1.4 Part II: Risks from nature

Volcanic eruptions in recent historical times have had measurable effects on global climate, causing global cooling by a few tenths of one degree, the effect lasting perhaps a year. But as Michael Rampino explains in Chapter 10, these eruptions pale in comparison to the largest recorded eruptions. Approximately 75,000 years ago, a volcano erupted in Toba, Indonesia, spewing vast volumes of fine ash and aerosols into the atmosphere, with effects comparable to nuclear-winter scenarios. Land temperatures globally dropped by 5-15°C, and ocean-surface cooling of = 2-6° C might have extended over several years. The persistence of significant soot in the atmosphere for 1-3 years might have led to a cooling of the climate lasting for decades (because of climate feedbacks such as increased snow cover and sea ice causing more of the sun's radiation to be reflected back into space). The human population appears to have gone through a bottleneck at this time, according to some estimates dropping as low as =500 reproducing females in a world population of approximately 4000 individuals. On the Toba catastrophe theory, the population decline was caused by the super-eruption, and the human species was teetering on the brink of extinction. This is perhaps the worst disaster that has ever befallen the human species, at least if severity is measured by how close to terminal was the outcome.

More than 20 super-eruption sites for the last 2 million years have been identified. This would suggest that, on average, a super-eruption occurs at least once every 50,000 years. However, there may well have been additional super-eruptions that have not yet been identified in the geological record.

This heuristic is only meant to be a first stab at the problem. It is obviously not generally valid. For example, if one million dollars is sufficient to take all the possible precautions, there is no reason to spend more on the risk even if we think that its probability is much greater than 1/1000. A more careful analysis would consider the marginal returns on investment in risk reduction.

The global damage from super-volcanism would come chiefly from its climatic effects. The volcanic winter that would follow such an eruption would cause a drop in agricultural productivity which could lead to mass starvation and consequent social upheavals. Rampino's analysis of the impacts of super-volcanism is also relevant to the risks of nuclear war and asteroid or meteor impacts. Each of these would involve soot and aerosols being injected into the atmosphere, cooling the Earth's climate.

Although we have no way of preventing a super-eruption, there are precautions that we could take to mitigate its impacts. At present, a global stockpile equivalent to a 2-month supply of grain exists. In a super-volcanic catastrophe, growing seasons might be curtailed for several years. A larger stockpile of grain and other foodstuffs, while expensive to maintain, would provide a buffer for a range of catastrophe scenarios involving temporary reductions in world agricultural productivity.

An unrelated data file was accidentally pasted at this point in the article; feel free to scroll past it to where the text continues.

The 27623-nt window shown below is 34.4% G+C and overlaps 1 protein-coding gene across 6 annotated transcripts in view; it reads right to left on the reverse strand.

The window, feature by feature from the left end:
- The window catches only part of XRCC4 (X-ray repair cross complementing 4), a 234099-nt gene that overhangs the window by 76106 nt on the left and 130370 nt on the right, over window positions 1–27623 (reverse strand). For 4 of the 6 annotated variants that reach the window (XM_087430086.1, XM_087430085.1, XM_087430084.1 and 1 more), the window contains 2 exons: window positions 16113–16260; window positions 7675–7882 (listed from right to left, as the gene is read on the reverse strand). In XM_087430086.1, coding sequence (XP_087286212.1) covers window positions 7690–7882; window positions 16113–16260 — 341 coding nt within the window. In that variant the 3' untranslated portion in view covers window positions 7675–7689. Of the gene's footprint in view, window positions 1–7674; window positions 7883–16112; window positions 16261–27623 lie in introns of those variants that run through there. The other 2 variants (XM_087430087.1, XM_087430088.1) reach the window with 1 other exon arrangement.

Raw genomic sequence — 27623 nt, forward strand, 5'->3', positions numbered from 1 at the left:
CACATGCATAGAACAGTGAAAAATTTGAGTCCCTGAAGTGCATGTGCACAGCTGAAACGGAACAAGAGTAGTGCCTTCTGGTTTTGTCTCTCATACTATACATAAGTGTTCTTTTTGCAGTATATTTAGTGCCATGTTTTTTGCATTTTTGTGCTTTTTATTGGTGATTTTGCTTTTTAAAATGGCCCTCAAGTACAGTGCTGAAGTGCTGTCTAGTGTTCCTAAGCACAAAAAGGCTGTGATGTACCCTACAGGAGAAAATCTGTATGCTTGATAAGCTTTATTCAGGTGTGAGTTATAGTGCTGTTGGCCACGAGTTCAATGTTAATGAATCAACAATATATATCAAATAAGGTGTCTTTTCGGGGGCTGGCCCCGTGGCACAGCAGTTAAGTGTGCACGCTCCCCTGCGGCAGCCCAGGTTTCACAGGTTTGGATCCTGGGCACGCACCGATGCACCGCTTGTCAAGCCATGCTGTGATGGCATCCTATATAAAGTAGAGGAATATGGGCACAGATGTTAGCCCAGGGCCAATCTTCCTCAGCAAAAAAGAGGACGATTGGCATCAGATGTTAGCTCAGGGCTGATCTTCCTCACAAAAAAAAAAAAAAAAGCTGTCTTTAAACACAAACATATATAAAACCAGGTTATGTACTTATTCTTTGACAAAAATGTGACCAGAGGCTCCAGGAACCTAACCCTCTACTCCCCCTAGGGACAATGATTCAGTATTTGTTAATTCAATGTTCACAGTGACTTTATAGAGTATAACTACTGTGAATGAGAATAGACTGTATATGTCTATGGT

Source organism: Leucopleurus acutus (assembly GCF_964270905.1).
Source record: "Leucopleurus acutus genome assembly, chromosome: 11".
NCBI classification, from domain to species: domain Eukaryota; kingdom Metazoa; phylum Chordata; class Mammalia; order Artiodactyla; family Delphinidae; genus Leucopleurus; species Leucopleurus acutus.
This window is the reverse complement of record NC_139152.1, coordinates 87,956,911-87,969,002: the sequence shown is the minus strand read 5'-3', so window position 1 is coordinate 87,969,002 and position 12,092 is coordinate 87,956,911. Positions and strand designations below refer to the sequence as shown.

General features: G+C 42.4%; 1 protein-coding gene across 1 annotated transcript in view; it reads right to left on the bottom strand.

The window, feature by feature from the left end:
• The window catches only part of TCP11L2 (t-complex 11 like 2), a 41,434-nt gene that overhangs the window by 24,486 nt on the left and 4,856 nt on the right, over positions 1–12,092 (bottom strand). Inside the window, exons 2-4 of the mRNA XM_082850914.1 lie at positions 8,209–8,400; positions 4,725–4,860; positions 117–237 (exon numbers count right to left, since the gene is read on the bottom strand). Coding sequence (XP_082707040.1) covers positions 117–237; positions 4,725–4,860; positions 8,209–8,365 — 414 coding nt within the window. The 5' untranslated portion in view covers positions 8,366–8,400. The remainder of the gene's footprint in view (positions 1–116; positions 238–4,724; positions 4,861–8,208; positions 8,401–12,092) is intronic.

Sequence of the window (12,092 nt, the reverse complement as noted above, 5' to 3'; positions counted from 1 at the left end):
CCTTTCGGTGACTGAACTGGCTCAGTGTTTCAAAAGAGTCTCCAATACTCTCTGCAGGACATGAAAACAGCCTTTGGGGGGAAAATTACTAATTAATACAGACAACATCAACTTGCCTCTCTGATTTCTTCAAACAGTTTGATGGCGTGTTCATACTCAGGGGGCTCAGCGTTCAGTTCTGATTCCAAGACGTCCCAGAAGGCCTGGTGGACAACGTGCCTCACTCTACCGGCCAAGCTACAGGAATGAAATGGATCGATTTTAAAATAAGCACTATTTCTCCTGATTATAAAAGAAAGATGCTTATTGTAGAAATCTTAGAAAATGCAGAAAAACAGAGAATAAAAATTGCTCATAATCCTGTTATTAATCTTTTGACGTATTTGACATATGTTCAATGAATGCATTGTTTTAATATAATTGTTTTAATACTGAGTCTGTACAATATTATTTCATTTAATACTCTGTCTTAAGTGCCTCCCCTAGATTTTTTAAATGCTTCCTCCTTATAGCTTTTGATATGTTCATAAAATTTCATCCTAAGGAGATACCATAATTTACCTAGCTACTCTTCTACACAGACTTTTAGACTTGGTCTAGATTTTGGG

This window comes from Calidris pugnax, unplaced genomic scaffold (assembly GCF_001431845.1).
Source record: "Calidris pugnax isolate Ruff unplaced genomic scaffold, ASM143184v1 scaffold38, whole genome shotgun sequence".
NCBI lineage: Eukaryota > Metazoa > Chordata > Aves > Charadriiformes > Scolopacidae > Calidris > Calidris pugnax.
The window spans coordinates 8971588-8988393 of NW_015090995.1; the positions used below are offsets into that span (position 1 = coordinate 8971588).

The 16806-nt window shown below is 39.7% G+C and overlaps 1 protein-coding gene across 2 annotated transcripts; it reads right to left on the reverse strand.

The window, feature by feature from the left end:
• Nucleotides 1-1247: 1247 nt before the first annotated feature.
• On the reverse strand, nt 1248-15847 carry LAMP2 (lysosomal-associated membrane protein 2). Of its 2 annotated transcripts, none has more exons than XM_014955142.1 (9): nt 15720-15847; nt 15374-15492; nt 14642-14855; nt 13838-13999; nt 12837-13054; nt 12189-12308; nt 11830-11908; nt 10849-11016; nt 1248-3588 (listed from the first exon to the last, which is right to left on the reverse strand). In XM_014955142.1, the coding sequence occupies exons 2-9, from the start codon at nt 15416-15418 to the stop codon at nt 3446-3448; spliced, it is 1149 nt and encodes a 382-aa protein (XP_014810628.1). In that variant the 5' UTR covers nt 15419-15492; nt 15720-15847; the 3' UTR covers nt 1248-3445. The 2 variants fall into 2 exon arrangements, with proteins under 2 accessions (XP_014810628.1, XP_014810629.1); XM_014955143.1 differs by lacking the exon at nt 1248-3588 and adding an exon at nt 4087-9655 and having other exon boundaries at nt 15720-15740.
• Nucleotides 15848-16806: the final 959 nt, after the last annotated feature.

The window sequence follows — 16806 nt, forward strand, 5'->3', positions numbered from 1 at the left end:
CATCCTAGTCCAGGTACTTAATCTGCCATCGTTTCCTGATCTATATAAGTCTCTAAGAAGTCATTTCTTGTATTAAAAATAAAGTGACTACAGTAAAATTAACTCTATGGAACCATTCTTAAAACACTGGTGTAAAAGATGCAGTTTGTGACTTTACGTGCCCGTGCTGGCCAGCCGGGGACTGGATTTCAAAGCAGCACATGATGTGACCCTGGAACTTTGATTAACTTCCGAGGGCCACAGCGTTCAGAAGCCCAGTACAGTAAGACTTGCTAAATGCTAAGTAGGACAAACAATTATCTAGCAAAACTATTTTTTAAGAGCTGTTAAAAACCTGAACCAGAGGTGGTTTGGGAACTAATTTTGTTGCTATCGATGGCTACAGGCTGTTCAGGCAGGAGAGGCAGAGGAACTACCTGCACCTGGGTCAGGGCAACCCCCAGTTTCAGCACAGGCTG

The hazard from comets and meteors is perhaps the best understood of all global catastrophic risks (which is not to deny that significant uncertainties remain). Chapter 11, by William Napier, explains some of the science behind the impact hazards: where comets and asteroids come from, how frequently impacts occur, and what the effects of an impact would be. To produce a civilization-disrupting event, an impactor would need a diameter of at least 1 or 2

km. A 10-km impactor would, it appears, have a good chance of causing the extinction of the human species. But even sub-kilometre impactors could produce damage reaching the level of global catastrophe, depending on their composition, velocity, angle, and impact site.

Napier estimates that 'the per capita impact hazard is at the level associated with the hazards of air travel and the like'. However, funding for mitigation is meager compared to funding for air safety. The main effort currently underway to address the impact hazard is the Spaceguard project, which receives about 4 million dollars per annum from NASA besides inkind and voluntary contributions from others. Spaceguard aims to find 90% of near-Earth asteroids larger than 1 km by the end of 2008. Asteroids constitute the largest portion of the threat from near-Earth objects (and are easier to detect than comets) so when the project is completed, the subjective probability of a large impact will have been reduced considerably -unless, of course, it were discovered that some asteroid has a date with our planet in the near future, in which case the probability would soar.

Some preliminary study has been done of how a potential impactor could be deflected. Given sufficient advance warning, it appears that the space technology needed to divert an asteroid could be developed. The cost of producing an effective asteroid defence would be much greater than the cost of searching for potential impactors. However, if a civilization-destroying wrecking ball were found to be swinging towards the Earth, virtually any expense would be justified to avert it before it struck.

Asteroids and comets are not the only potential global catastrophic threats from space. Other cosmic hazards include global climatic change from fluctuations in solar activity, and very large fluxes from radiation and cosmic rays from supernova explosions or gamma ray bursts. These risks are examined in Chapter 12 by Arnon Dar. The findings on these risks are favourable: the risks appear to be very small. No particular response seems indicated at the present time beyond continuation of basic research.8